Healthcare professionals have an important role in managing the many menacing threats to populations of our planet, their well-being and survival. Nursing as a professional discipline, has many theories that can use used to as evidence for safe and competent practice. The concepts of Fawcett’s metaparadigm of nursing provide a way to understand and guide nursing during the pandemic – human beings, environment, health, nursing  However, given the reality of our current world, other key concepts also provide paths that guide our understanding of the reality we face in the pandemic. 

I contend that we are closing a cycle, a full 360° spin, that brings us back to Florence Nightingale’s work. From Nightingale’s framework, the nurse’s primary role is caring and helping people in their healing process. Nightingale told us that the environment is a key influencing factor in this process, which when operationalized, can increase the potential for recovery and survival. Nursing care in this framework emphasizes the optimization of ventilation and natural lighting of spaces, noise reduction, frequent hand washing and disinfection, hygiene of spaces, among other aspects of the environment. Nightingale supported the importance of these environmental aspects, by collecting and statistically analyzing data from everyday practice.

We can use the symbol of the lamp to illuminate the paths of what today’s nursing practice can be, and promote multidisciplinary recognition of nurses profound contributions to population health. We face the fact that 200 years since Nightingale’s ideas were first published, widespread recognition nursing at both the ontological and epistemological levels still remains a challenge to overcome. Therefore, we all have to effectively communicate to our communities worldwide a clear vision of what nursing is.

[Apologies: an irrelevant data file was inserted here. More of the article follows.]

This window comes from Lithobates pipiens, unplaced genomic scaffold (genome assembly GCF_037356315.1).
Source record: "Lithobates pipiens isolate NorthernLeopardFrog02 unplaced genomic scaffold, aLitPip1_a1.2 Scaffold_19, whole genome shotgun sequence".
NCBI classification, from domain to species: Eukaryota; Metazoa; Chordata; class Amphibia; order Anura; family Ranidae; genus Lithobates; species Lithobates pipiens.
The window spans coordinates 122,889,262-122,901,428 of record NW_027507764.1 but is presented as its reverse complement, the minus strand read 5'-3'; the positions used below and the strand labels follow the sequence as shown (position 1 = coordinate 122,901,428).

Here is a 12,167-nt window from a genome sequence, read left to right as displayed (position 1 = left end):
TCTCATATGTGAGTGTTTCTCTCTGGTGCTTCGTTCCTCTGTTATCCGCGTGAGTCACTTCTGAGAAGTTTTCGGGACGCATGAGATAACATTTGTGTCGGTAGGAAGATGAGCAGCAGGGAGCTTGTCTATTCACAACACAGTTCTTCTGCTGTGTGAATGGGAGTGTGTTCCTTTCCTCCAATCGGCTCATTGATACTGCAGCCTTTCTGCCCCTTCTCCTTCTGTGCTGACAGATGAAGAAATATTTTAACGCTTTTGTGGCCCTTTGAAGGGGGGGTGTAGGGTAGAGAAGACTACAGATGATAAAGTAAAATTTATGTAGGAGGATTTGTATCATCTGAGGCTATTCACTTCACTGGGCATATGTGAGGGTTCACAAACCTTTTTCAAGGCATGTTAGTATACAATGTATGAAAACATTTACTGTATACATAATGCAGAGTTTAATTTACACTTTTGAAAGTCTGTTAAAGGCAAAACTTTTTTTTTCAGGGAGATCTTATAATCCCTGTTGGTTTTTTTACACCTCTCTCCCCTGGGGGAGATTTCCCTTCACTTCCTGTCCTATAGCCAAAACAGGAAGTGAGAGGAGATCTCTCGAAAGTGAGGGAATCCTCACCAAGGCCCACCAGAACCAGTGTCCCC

At a personal level, I have just completed two decades of my career as a nurse, predominantly caring for critically ill patients in the context of urgency/emergency rooms and also in an intensive care unit. This led to an experience marked by a great many interdependent nursing activities, which contribute to the progressive distancing from fundamental nursing theoretical thinking. I perceive myself in a state of profound professional numbness. Not meaning that the quality of my autonomous nursing activities were questionable, but instead were automatically executed and with little awareness of theory. This is similar to an experienced car driver, who over the years enters into a state of relative unconsciousness, an automated practice, when driving. This progressive loss of professional identity became evident in the scope of the Masters in Critical Care Nursing Specialty that I am currently attending at Univesidade Católica Portuguesa (Lisbon). When re-visiting in class the evolution of thought in and the production of knowledge throughout nursing’s history, in a short time and instinctively my practice gained the semantics of nurses’ expression, more specifically in content format and other implicit dimensions, as if it were on standby and with a click it would switch on. What seemed difficult to transfer into practice, proved to be the root of my daily professional practice.

That is why when I read the post The Impossibility of Thinking “Atheoretically” (Fawcett, 2019) in Nursology, suggested by the Master’s Nursing Theories Chairwoman, I cathartically identified with it. In my experience of hibernated nursing and of unconscious semantics, in the past I considered myself to be a nurse distant from theories, which would belong to an exclusively academic context. Now I confess that this process was a boost of vital energy, illuminating and motivating me to an increasingly challenging and exciting life as a nurse.

About Isabel Faia

I’m an ICU nurse since 2014, working for the past 20 years in a public hospital in Madeira Island, Portugal. Presently, I am doing a Masters in critical care nursing, at Health Sciences Institute, UCP Lisbon. This post was made in the nursing theories curricular unit of the Masters in Nursing Course of the Health Sciences Institute of UCP (Lisbon), with the pedagogical supervision of Professor Zaida Charepe (PhD, Associate Professor).